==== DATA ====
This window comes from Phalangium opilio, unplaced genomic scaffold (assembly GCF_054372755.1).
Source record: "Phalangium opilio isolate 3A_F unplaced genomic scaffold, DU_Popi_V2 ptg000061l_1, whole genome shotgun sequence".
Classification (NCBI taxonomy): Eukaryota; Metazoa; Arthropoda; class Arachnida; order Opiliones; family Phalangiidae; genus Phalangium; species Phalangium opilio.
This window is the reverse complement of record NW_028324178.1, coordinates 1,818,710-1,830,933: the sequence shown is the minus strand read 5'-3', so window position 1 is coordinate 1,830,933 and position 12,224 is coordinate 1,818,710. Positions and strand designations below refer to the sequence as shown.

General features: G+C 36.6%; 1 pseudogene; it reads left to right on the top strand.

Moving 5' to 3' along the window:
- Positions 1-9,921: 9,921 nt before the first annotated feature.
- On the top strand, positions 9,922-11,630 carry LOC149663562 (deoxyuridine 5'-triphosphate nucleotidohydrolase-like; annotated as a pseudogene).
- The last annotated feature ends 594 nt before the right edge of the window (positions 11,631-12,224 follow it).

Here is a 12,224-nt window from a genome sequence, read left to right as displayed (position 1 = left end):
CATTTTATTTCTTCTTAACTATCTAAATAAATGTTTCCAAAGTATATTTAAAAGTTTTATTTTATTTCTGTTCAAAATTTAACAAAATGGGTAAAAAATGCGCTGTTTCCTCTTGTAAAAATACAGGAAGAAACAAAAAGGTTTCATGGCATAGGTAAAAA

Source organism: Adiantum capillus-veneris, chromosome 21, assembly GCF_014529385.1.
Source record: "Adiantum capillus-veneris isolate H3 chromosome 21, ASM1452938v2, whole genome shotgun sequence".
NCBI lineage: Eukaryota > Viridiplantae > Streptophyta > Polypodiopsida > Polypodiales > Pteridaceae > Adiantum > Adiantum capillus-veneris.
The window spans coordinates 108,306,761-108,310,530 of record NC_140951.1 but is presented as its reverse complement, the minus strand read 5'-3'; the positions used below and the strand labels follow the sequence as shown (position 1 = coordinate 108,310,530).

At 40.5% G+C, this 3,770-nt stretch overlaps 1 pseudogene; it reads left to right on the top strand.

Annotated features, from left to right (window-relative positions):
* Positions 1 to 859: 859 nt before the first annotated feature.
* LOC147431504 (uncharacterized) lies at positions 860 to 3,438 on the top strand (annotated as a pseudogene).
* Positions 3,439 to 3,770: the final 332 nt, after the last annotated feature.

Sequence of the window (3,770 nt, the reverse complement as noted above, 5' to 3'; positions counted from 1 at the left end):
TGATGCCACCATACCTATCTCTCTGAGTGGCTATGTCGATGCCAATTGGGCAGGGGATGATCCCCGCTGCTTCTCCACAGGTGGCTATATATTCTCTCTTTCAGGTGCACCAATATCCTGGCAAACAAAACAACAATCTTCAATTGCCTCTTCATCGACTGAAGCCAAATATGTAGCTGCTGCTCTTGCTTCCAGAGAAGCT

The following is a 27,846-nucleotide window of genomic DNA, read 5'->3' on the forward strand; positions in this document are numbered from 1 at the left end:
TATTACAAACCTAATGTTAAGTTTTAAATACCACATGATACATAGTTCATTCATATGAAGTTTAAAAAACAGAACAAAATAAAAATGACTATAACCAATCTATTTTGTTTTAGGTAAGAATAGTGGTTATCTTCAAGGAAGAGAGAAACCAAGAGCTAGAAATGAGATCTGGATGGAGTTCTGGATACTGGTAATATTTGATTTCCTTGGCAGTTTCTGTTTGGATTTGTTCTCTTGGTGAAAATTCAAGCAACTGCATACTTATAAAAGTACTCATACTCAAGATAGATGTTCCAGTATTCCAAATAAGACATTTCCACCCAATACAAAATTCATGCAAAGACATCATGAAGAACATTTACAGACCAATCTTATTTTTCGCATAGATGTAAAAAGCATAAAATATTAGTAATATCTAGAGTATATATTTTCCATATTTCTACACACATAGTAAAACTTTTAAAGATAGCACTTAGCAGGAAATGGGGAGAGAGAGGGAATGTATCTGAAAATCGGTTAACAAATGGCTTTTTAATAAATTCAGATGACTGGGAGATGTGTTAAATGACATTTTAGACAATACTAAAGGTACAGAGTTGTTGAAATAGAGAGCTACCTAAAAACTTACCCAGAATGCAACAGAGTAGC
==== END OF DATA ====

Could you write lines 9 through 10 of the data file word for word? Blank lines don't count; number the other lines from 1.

- The last annotated feature ends 594 nt before the right edge of the window (positions 11,631-12,224 follow it).

Here is a 12,224-nt window from a genome sequence, read left to right as displayed (position 1 = left end):